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Greed, impatience and exchange rate determination

  • Frank Bohn

This paper offers a theoretical explanation for the determination of exchange rates under specific conditions which can/could be found in some OECD and newly industrialised countries. In an Obstfeld (1994) framework extended to incorporate government expropriation reneging on a fixed exchange rate promise unambiguously produces short term benefits, but long term losses. The choice of exchange rate regime depends on the combined effect of greediness (expropriation) and impatience (political instability), though not straightforwardly. In particular, similarly stable countries may choose different exchange rate regimes due to different levels of rent-seeking, for instance Mexico and Chile in the 1980s.

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File URL: http://hdl.handle.net/10197/1341
File Function: First version, 2006
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Paper provided by School of Economics, University College Dublin in its series Working Papers with number 200605.

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Date of creation: May 2006
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Handle: RePEc:ucn:wpaper:200605
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  1. Pierre-Guillaume Méon & Jean-Marc Rizzo, 2002. "The Viability of Fixed Exchange Rate Commitments: Does Politics Matter? A Theoretical and Empirical Investigation," Open Economies Review, Springer, vol. 13(2), pages 111-132, April.
  2. Torben Andersen, 1998. "Shocks and the Viability of a Fixed Exchange Rate Commitment," Open Economies Review, Springer, vol. 9(2), pages 139-156, April.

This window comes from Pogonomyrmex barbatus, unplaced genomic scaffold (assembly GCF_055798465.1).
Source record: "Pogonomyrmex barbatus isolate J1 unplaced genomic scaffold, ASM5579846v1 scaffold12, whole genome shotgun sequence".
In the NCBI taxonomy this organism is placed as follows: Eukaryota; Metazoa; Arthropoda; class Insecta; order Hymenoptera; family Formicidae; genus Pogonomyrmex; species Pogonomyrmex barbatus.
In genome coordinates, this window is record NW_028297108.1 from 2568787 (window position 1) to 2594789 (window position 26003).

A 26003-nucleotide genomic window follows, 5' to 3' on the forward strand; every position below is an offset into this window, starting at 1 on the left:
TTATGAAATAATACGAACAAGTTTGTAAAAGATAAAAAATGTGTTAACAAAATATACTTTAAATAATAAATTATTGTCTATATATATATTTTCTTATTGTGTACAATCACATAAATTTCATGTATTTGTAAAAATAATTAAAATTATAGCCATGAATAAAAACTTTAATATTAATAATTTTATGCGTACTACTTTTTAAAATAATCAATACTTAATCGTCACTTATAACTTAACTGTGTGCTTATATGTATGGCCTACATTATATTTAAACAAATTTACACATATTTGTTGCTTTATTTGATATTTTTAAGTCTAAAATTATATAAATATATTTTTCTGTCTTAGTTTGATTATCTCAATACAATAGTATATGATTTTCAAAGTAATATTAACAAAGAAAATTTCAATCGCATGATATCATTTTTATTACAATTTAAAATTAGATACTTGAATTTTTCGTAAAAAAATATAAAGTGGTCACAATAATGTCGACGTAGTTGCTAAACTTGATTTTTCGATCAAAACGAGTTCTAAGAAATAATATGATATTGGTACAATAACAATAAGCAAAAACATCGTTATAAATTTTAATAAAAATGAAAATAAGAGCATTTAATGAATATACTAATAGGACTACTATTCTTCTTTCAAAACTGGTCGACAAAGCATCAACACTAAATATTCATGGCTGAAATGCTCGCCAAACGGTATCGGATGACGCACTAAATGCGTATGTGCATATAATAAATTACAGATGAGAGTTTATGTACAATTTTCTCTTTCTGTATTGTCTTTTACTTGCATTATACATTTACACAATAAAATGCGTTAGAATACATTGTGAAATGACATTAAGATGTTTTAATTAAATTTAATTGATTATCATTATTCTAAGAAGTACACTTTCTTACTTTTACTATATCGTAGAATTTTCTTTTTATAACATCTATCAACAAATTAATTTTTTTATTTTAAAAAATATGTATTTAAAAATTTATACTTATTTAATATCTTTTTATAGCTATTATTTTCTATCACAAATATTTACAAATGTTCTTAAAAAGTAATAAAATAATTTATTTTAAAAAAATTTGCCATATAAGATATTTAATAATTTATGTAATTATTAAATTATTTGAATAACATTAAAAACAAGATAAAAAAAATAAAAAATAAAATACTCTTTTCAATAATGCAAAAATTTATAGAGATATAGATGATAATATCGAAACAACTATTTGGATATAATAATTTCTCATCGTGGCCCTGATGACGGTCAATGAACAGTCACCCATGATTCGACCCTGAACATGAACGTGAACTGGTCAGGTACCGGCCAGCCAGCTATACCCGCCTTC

3. Demertzis, Maria & Hughes Hallett, Andrew & Viegi, Nicola, 2004. "An independent central bank faced with elected governments," European Journal of Political Economy, Elsevier, vol. 20(4), pages 907-922, November.
  4. Alberto Alesina & Alexander F. Wagner, 2006. "Choosing (and Reneging on) Exchange Rate Regimes," Journal of the European Economic Association, MIT Press, vol. 4(4), pages 770-799, 06.
  5. Maurice Obstfeld, 1994. "The Logic of Currency Crises," NBER Working Papers 4640, National Bureau of Economic Research, Inc.
  6. Barro, Robert J. & Gordon, David B., 1983. "Rules, discretion and reputation in a model of monetary policy," Journal of Monetary Economics, Elsevier, vol. 12(1), pages 101-121.
  7. Edwards, Sebastian, 1996. "Exchange Rates and the Political Economy of Macroeconomic Discipline," American Economic Review, American Economic Association, vol. 86(2), pages 159-63, May.
  8. Alesina, Alberto & Summers, Lawrence H, 1993. "Central Bank Independence and Macroeconomic Performance: Some Comparative Evidence," Journal of Money, Credit and Banking, Blackwell Publishing, vol. 25(2), pages 151-62, May.
  9. Bohn, Frank, 2002. "Eliminating the Inflationary Finance Trap in a Politically Unstable Country: Domestic Politics versus International Pressure," Economics Discussion Papers 8853, University of Essex, Department of Economics.
  10. Harris, John R & Todaro, Michael P, 1970. "Migration, Unemployment & Development: A Two-Sector Analysis," American Economic Review, American Economic Association, vol. 60(1), pages 126-42, March.
  11. Anders Bergvall, 2005. "Exchange rate regimes and macroeconomic stability: the case of Sweden," Oxford Economic Papers, Oxford University Press, vol. 57(3), pages 422-446, July.
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